Egyptian Culture

Shine On You Crazy Pyramid - In this episode we'll learn some cool facts about the pyramids, such as how they would have appeared 4,500 years ago.

Egyptian Culture


The Great Sphinx and Pyramids, Egypt
The Great Sphinx of Giza (near Cairo, Egypt) was carved from limestone bedrock, most likely 4,500 years ago, thus making…Read more...
The Great Sphinx of Giza (near Cairo, Egypt) was carved from limestone bedrock, most likely 4,500 years ago, thus making it a contemporary of the Great Pyramids near which it stands. In ancient Egypt, the monument was not called the Sphinx, but was known by a completely different name. It was ancient Greek travelers to Egypt who gave the statue its current appellation. They thought it resembled The Sphinx from their legends—a human-lion hybrid who choked its prey (the Greek word from which the word sphinx is derived literally means "to strangle”). The Egyptians of the Old Kingdom who built the Sphinx (possibly the Pharaoh Khafre) left no record of it on any hieroglyphs; but the people of the New Kingdom called it Horus of the Sky (Hor-em-akhet). The Sphinx and the temple that used to stand in front of it might have been a complex used to worship the sun which sets directly behind it at the Equinox. Regardless of its name, the majesty of this monolithic sculpture has fascinated people for thousands of years and, hopefully, will continue to reveal its mysteries.

The Egyptian culture was one of the oldest and most long-lived of antiquity. It benefited from an abundance of rich farmland, nearby mineral resources, and a good strategic position. Despite occasional invasion and internal strife, it endured as a distinctive culture for nearly 5000 years.


Egyptian Empire

Ancient Egypt occupied almost the same area as modern Egypt does today. Its civilization stayed very close to the Nile River. Because it was nearly surrounded by desert, enemies could approach only from the west and northeast along the Mediterranean coast, from the south down the river valley, or directly over the sea.


The Colossus of Ramesses II, Memphis Museum, Egypt

During its long history, the capital of Egypt was located at various times in Hierakonpolis, Memphis, Herakleopolis, Thebes, It-towy, Akhenaten, Tanis, Sais, and Alexandria. The most important of these were Memphis and Thebes. Alexander the Great founded Alexandria as the capital in 331 BCE. The Macedonian Ptolemaic dynasty ruled Egypt from Alexandria until 30 BCE.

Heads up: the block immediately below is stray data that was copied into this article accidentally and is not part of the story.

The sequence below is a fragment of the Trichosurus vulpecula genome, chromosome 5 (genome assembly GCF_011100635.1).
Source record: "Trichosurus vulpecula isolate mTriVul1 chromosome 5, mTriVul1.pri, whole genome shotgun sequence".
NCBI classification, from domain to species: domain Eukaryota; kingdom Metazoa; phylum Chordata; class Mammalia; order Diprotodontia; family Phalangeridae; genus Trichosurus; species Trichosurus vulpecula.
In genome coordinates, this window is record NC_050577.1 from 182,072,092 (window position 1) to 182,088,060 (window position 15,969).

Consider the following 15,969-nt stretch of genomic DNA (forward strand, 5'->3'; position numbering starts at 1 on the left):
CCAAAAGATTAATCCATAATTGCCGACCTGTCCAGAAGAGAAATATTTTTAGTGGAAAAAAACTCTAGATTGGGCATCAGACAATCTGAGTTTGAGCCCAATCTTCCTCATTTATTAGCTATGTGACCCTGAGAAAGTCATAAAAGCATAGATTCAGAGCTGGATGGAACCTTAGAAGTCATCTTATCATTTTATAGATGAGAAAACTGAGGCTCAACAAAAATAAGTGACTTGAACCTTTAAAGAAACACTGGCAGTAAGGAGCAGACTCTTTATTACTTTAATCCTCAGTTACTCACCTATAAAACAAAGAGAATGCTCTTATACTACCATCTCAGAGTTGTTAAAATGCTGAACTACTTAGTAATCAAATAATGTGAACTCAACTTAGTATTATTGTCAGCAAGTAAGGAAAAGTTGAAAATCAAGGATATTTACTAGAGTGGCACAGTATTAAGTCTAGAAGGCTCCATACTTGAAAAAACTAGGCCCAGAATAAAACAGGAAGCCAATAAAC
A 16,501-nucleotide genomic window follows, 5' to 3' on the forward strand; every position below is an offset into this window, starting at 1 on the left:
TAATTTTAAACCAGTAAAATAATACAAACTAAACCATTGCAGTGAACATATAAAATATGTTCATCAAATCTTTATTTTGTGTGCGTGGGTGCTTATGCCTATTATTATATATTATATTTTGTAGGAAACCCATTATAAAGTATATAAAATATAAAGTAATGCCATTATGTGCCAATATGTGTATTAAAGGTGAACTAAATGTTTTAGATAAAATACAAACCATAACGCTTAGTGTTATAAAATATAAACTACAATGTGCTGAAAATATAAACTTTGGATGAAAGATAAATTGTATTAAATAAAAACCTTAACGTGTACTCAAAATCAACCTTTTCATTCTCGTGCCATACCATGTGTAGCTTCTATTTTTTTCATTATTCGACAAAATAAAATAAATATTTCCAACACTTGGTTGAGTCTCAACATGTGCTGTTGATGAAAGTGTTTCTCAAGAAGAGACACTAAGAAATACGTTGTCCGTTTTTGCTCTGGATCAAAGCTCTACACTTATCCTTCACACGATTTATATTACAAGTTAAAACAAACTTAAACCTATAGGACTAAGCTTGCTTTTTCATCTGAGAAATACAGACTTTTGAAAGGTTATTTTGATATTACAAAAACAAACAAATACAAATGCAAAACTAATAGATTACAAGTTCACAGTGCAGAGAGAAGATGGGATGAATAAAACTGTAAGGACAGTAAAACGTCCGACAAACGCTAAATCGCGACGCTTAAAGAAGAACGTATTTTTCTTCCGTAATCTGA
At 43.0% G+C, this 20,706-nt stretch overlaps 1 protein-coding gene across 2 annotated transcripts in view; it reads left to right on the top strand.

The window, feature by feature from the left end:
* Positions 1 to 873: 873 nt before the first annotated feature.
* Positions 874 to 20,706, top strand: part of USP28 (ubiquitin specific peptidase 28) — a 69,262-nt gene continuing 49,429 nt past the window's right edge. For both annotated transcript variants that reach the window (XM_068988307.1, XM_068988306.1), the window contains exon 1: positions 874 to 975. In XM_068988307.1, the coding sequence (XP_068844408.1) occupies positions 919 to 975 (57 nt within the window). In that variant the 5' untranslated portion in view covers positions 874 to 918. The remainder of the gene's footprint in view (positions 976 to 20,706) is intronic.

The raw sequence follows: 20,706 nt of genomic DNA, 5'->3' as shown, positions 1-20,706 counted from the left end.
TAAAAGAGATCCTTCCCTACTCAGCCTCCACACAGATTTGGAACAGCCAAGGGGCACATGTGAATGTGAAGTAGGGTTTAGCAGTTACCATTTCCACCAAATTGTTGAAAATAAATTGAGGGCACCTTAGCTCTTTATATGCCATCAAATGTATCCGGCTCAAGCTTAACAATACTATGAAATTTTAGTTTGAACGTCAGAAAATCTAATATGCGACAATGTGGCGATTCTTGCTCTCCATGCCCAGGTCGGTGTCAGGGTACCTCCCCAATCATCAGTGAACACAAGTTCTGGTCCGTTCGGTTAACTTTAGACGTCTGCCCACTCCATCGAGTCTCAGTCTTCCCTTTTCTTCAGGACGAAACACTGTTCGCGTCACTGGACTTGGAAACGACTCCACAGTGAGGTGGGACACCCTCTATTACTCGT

rise to power

Mural in tomb of Ramses I, Valley of the Kings, Luxor, Egypt

Immigrants brought agriculture to the Nile Valley prior to 5000 BCE from the highlands of Canaan. By 3100 BCE, agriculture had spread southward up the Nile. Flooding was under control and irrigation put much more land under cultivation. The abundance of food led to large populations and increased wealth for the area. The early history of Egypt was a period of consolidation. Two separate kingdoms rose and vied for power along the river. Around 3100 BCE, King Menes of Upper Egypt conquered Lower Egypt (centered on the lowland river delta) and established the First Dynasty. Between 3100 BCE and 1300 BCE, the Egyptians struggled with Nubians and Kushites up the Nile to the south. Forts and garrisons held the frontier, but during periods of weakness these were destroyed. Around 1300 BCE the Nubians suffered an important defeat and were neutralized as a threat for about 500 years.

Illustration of ancient Egyptian archer on chariot

Egypt’s Dynasty XIII, 1783 to 1640 BCE, was very weak. During this period, the frontier forts to the south were lost and Semitic immigrants from the east moved into the delta. These immigrants, called the Hyksos, took control of the entire delta region in 1674 BCE. The Hyksos eventually adopted Egyptian culture and language; and introduced the horse and chariot. Dynasty XVIII founded the New Kingdom in 1552 BCE, following a successful war to drive out the Hyksos. This dynasty was the great age of the warrior pharaohs and the Egyptian Empire. To prevent further incursions from the east, the Egyptians attempted to establish control over the kingdoms in the Levant and Canaan. Now they vied for control with the Hittites and Mitanni, as well as the local kings. The Egyptians were the dominant power in the Near East until around 1200 BCE when invaders overran the entire area.